Vacation care for pets

PETS AT HOME

December 05, 1992|By Gina Spadafori | Gina Spadafori,McClatchy News Service

You've got vacation time booked, plane tickets in hand an hotel reservations confirmed. The neighbor is picking up your mail, the newspaper will be stopped while you're gone and the lights are on timers. You're ready for your holiday vacation, right?

Wrong -- if you haven't planned for your pets. The two-week period at the end of the year is so busy for pet-care businesses that pet-lovers who haven't prepared may end up with no place to care for their pets while they're gone.

If you aren't taking your pets with you on your trip, you have a couple of options: Either send them out to a friend or pet-boarding business, or have a friend or professional sitter drop in to care for them in your home. The decision will depend on your evaluation of what suits your animals. Either way, make your arrangements right away.

A shy animal may be happier staying in familiar surroundings, rather than going to a boarding operation. This is often true of cats, although some will be perfectly happy in a place designed to suit their sensibilities (no dogs on the premises, ideally, or at least a private room for the cats). An outgoing dog, on the other hand, may find kennel life great fun.

How to find a good boarding operation? Ask your friends for referrals, or your veterinarian. Some veterinary hospitals offer boarding, while others are familiar enough with local operations to send clients their way.

Even with a glowing referral, you need to check out the premises yourself -- and the time to do that is well before you need to leave your pets. A pet-boarding business that won't insist on proof of vaccinations may not be too careful about your pets' health while they're being boarded, and the one that won't allow you a behind-the-counter inspection is one to avoid.

Also, ask about feeding policy -- will your pets eat their regular diet? Is there an charge extra for giving medications? Will your dog get a run, or be confined to a crate most of the time? How much exercise do boarders get, and how often?

Leave your pets with something that reminds them of you. One of my friends wears a pair of old socks the day before he drops off his two dogs. When he leaves them, they each get a sock -- full of his scent.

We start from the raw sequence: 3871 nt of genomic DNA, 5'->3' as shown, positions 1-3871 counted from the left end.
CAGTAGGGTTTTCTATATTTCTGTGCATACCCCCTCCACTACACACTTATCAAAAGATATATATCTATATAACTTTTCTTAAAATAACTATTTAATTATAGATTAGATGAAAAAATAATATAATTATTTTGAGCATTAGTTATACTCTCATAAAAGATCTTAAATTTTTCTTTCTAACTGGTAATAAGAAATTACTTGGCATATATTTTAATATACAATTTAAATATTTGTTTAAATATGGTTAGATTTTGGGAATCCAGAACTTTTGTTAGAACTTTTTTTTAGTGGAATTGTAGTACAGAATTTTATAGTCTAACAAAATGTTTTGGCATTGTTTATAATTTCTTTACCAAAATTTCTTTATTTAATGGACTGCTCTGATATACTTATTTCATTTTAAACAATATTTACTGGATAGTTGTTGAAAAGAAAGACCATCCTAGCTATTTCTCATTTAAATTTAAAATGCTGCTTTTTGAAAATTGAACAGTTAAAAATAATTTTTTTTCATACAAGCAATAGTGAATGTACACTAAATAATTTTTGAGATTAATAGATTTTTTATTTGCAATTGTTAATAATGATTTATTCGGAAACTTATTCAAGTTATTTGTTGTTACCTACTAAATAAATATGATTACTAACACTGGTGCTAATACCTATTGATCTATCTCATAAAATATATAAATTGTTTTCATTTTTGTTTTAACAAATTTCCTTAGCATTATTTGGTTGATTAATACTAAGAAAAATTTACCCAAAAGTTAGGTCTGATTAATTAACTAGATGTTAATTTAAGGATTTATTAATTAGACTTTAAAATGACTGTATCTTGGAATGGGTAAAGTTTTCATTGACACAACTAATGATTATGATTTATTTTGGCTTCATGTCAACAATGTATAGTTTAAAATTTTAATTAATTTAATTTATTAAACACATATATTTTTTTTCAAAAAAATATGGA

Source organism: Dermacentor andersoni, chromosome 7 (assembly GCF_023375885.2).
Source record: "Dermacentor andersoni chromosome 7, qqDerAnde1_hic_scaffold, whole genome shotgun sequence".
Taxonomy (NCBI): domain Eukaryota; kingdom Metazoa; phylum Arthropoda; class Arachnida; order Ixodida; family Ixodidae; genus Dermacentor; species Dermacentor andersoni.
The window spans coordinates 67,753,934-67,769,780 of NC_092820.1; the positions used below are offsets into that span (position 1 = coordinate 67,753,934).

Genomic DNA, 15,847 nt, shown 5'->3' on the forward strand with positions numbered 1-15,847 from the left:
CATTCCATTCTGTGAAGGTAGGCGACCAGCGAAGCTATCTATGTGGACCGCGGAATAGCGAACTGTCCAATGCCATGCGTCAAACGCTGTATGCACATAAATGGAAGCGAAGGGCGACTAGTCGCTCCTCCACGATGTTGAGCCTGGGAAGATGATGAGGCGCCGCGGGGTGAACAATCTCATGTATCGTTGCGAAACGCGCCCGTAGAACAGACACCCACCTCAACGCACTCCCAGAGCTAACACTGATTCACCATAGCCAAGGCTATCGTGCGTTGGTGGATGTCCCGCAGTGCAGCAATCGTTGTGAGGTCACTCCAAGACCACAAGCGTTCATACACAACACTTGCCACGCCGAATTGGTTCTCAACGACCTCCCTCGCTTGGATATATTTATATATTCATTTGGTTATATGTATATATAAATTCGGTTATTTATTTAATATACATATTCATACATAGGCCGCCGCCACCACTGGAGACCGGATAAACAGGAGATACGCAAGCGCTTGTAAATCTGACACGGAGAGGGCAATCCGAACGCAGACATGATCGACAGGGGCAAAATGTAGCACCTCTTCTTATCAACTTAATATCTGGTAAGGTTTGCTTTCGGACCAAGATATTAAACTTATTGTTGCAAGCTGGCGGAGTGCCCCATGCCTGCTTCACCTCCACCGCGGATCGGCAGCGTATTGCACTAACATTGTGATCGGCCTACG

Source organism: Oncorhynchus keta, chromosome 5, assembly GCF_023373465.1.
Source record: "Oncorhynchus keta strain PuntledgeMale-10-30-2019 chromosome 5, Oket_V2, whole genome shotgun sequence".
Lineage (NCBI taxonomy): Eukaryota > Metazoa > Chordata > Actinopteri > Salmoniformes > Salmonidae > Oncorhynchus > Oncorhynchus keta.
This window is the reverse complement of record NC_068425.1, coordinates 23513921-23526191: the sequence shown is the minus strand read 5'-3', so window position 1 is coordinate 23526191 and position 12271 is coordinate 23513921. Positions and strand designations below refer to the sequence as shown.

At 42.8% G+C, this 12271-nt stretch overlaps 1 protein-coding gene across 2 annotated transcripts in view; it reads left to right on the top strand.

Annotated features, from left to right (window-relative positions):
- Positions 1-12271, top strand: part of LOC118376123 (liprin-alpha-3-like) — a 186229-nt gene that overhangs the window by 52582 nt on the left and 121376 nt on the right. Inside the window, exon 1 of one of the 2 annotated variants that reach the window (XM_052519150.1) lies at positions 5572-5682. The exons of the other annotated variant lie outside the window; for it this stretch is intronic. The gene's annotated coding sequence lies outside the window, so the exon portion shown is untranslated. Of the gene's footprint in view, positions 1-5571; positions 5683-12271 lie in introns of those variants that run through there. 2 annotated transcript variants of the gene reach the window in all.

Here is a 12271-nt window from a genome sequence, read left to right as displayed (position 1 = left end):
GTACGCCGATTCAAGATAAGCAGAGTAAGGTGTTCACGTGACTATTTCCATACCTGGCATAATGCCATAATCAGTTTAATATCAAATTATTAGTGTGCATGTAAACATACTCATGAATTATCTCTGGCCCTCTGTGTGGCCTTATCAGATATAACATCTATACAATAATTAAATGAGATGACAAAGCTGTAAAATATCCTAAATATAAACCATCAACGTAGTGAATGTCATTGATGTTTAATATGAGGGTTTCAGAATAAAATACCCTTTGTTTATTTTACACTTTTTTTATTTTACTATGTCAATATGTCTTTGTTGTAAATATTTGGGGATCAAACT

With the proper precautions, a boarding stay should be no problem for either you or your pets. And since many pet-boarding businesses offer grooming, you can arrange to have your pet bathed, brushed and fluffed before you pick him up.

If you prefer to have your pets wait out your absence in familiar surroundings, then a pet-sitting service may be the answer. Such services visit your home, collect the mail, water the plants and look after your animals.

Pet-sitting services generally charge by the pet and by the visit. If you have a lot of pets and require twice-daily visits, costs can add up, so be sure of the pricing structure. Check references before hiring a service, and make sure the company is bonded. After all, you'll be leaving them with the key to your home.

One final note on holiday preparations: Pet-sitters and boarding operations aren't the only ones to book up early -- groomers do, too. If you want your pet to look picture-perfect for holiday photos, give your groomer a call now and make your appointment.

Ms. Spadafori is a newspaper reporter and an animal obedience trainer in Sacramento, Calif. Questions about pets may be sent to her c/o Saturday, The Sun, 501 N. Calvert St., Baltimore 21278

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